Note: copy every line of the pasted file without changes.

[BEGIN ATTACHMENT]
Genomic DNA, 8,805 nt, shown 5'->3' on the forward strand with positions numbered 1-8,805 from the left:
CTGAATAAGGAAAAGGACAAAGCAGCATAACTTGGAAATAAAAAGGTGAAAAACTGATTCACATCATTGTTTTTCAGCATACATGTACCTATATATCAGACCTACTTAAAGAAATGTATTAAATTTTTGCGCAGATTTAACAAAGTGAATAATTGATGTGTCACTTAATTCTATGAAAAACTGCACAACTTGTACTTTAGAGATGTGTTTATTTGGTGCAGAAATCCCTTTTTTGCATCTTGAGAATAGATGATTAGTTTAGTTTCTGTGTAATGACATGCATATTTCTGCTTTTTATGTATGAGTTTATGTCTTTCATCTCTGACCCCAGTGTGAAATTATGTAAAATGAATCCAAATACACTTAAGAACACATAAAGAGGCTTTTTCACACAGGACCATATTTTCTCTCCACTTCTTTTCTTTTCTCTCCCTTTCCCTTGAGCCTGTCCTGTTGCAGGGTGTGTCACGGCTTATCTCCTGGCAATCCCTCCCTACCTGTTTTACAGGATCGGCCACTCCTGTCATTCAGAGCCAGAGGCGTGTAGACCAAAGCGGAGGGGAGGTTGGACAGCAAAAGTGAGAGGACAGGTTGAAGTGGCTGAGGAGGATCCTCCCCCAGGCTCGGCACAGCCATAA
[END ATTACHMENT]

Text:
Genomic DNA, 8,805 nt, shown 5'->3' on the forward strand with positions numbered 1-8,805 from the left:
CTGAATAAGGAAAAGGACAAAGCAGCATAACTTGGAAATAAAAAGGTGAAAAACTGATTCACATCATTGTTTTTCAGCATACATGTACCTATATATCAGACCTACTTAAAGAAATGTATTAAATTTTTGCGCAGATTTAACAAAGTGAATAATTGATGTGTCACTTAATTCTATGAAAAACTGCACAACTTGTACTTTAGAGATGTGTTTATTTGGTGCAGAAATCCCTTTTTTGCATCTTGAGAATAGATGATTAGTTTAGTTTCTGTGTAATGACATGCATATTTCTGCTTTTTATGTATGAGTTTATGTCTTTCATCTCTGACCCCAGTGTGAAATTATGTAAAATGAATCCAAATACACTTAAGAACACATAAAGAGGCTTTTTCACACAGGACCATATTTTCTCTCCACTTCTTTTCTTTTCTCTCCCTTTCCCTTGAGCCTGTCCTGTTGCAGGGTGTGTCACGGCTTATCTCCTGGCAATCCCTCCCTACCTGTTTTACAGGATCGGCCACTCCTGTCATTCAGAGCCAGAGGCGTGTAGACCAAAGCGGAGGGGAGGTTGGACAGCAAAAGTGAGAGGACAGGTTGAAGTGGCTGAGGAGGATCCTCCCCCAGGCTCGGCACAGCCATAA